Comparing metabolite and gene expression profiles of metabolically distinct DCs
To compare metabolite levels and gene expression in metabolically distinct cells, we used the bacterial component, LPS, and the antiviral mediator, IFN-β. We measured the extracellular acidification rate (ECAR) and oxygen consumption rate (OCR) of these cells using the Seahorse bioanalyzer, with sequential treatments with mitochondrial drugs to determine parameters of mitochondrial function. The results show that LPS- and IFN-β-treated DCs have contrasting bioenergetic profiles (Fig. 1a), with LPS-activated cells not using OXPHOS and therefore not responding to inhibitors and activators of mitochondrial respiration, as previously established16 and IFN-β-treated DCs having greater maximal respiration than unstimulated DCs (Fig. 1a, left). ECAR for LPS-activated cells was greater than unstimulated cells, which is in line with previous results1,12, while ECAR was not changed with IFN-β treatment (Fig. 1a, right).
We compared the metabolite profiles of cells treated with LPS or IFN-β using LC–MS (Fig. 1b) and analysis of genes encoding factors involved in metabolic pathways (Fig. 1c). LPS induced significant changes in metabolites involved in glycolysis, the TCA cycle, pentose phosphate pathway, and amino acid metabolism, while changes induced by IFN-β were minimal (Fig. 1b). Despite their contrasting OCR, ECAR, and metabolite profiles, similar genes encoding proteins involved in major metabolic pathways, including glycolysis, the TCA cycle, and fatty acid metabolism, showed changes in expression in response to LPS or IFN-β treatment (Fig. 1c). However, the overall magnitude of change for a given gene induced by IFN-β was less. Some notable exceptions include the maintenance of Sdha and Sdhb expression, which are members of complex II of the ETC, and the induction of Cpt1a expression by IFN-β treatment, which is consistent with previous studies17,18. Ppargc1b, which encodes PGC-1β, a transcriptional co-activator important for mitochondrial metabolism, was also maintained in IFN-β-treated DCs but decreased in LPS-stimulated DCs. Ppargc1a was not detected at baseline, nor was its expression induced by either LPS or IFN-β treatment (Fig. 1d). We validated the RNA sequencing results using RT-qPCR and confirmed that Ppargc1b is downregulated by LPS but maintained during IFN-β treatment compared with untreated cells (Supplementary Fig. S1).
PGC-1β-deficient DCs have impaired oxidative metabolism and increased glycolysis
To determine how PGC-1β affects mitochondrial metabolism, we first examined bioenergetic metabolism in DCs, with cells expressing an shRNA targeting Ppargc1b (shPpargc1b). Knockdown efficiency of two different shRNA for Ppargc1b were determined by RT-qPCR (Supplementary Fig. S2a,b). shPpargc1b #1 is used for most experiments presented unless stated otherwise. Majority of both control and shPpargc1b expressed human CD8 (marker of transduced cells), CD11c, and CD11b (Supplementary Fig. S2c,d), indicating high transduction efficiency and nominal changes in DC development. DCs transduced with shPpargc1b have reduced basal OCR and spare respiratory capacity (SRC; the difference between maximal OCR and basal OCR) compared to the control (Fig. 2a; Supplementary Fig. S2e). In contrast, the basal ECAR of PGC-1β-deficient DCs is higher (Fig. 2b). FCCP treatment further elevates ECAR but fails to substantially raise OCR in PGC-1β-deficient DCs (Fig. 2b), suggesting that at basal rates, these cells are already operating at maximal oxidative capacity.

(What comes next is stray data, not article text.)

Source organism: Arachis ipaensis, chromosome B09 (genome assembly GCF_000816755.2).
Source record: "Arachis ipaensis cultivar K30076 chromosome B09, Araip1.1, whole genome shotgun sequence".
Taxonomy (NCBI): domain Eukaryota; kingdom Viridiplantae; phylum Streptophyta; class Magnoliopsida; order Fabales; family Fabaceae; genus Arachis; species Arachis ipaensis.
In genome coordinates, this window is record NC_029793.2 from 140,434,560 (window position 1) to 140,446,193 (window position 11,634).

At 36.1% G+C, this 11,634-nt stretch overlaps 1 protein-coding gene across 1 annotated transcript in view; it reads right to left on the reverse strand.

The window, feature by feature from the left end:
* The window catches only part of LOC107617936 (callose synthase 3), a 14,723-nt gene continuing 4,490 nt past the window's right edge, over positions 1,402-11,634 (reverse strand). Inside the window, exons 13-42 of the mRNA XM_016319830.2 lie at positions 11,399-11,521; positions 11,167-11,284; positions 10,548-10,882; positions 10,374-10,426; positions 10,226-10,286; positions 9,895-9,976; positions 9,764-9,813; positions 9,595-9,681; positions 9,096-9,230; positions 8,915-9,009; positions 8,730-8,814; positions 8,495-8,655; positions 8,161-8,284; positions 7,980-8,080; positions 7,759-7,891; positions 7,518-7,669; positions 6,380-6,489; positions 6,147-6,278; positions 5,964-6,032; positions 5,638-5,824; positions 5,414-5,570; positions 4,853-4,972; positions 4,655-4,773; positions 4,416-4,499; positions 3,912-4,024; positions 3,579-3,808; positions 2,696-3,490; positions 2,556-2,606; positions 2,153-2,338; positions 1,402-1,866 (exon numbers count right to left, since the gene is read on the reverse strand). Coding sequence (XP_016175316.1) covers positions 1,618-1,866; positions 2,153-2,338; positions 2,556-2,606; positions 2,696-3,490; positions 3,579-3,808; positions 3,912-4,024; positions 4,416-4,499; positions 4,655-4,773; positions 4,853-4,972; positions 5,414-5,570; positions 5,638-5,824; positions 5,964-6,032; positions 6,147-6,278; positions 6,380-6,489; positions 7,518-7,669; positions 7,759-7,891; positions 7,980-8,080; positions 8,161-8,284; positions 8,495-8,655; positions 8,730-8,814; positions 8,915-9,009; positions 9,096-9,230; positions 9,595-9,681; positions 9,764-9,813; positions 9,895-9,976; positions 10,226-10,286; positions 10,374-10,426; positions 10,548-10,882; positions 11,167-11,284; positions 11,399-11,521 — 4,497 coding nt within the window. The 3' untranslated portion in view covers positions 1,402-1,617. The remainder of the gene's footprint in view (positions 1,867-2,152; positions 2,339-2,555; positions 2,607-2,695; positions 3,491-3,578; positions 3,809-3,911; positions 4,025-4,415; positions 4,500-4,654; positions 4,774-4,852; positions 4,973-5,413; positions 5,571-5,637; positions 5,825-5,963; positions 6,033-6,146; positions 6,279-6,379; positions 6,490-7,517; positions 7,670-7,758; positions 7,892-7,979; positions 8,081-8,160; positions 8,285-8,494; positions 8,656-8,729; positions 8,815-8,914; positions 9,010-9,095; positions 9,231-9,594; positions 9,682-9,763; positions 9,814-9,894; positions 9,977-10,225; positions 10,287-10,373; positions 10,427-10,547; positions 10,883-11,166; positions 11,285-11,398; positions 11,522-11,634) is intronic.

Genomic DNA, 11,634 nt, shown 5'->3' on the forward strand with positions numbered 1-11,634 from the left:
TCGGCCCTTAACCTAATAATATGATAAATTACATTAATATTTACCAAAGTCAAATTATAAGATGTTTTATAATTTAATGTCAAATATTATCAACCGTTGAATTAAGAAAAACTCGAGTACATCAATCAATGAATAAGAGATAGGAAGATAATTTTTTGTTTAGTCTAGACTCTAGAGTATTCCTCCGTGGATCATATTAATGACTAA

The increase in ECAR in PGC-1β-deficient DCs is likely due to increased glycolytic activity to compensate for the reduction in oxidative metabolism. To test the glycolytic capacity of DCs, we used sequential addition of glucose, oligomycin, and 2-deoxyglucose (2-DG) using the Seahorse bioanalyzer (Fig. 2c). Non-glycolytic ECAR (after 2-DG addition) was not different following PGC-1β deletion, but ECAR was higher when glucose was added (glycolysis; Fig. 2c). We also found that PGC-1β-deficient DCs have increased glycolytic capacity, measured by the maximal ECAR after addition of oligomycin, which inhibits mitochondrial respiration. This suggests that PGC-1β-deficient cells are programmed to use glycolysis for bioenergetic metabolism (Fig. 2c). In addition, gene expression of glucose transporter 1 (Slc2a1) is increased in PGC-1β-deficient DCs compared to control DCs under conditions of glucose withdrawal (Fig. 2d), suggesting increased dependence by the cells on glucose. Together, these results demonstrate that deletion of PGC-1β results in decreased mitochondrial oxidative capacity, and therefore a shift to glycolytic metabolism.
Since elevated glycolysis is required for optimal DC activation12,19, we next examined whether PGC-1β-deficient DCs display enhanced activation levels. First, we determined that PGC-1β-deficient DCs express higher levels of MHC class II, a molecule for antigen presentation, and CD86, a co-stimulatory molecule, and reduced levels of PD-L1, an immunomodulatory ligand, compared to control DCs (Fig. 2e). In addition, at both steady state and with IFN-β treatment, PGC-1β-deficient DCs express higher levels of the pro-inflammatory cytokine IL-12p40 (Fig. 2f; Supplementary Fig. S3a). However, expression of CCR7, a chemokine receptor essential for directional DC migration typically elevated with activation19, is generally reduced with PGC-1β deficiency (Supplementary Fig. S3b). Further, intracellular IL-6 expression in DCs at steady state or with IFN-β treatment was not altered by PGC-1β loss (Supplementary Fig. S3c), suggesting that not all pro-inflammatory markers are elevated. Thus, PGC-1β deficiency leads to a selective increase in activation marks in steady-state DCs and IFN-β-treated DCs.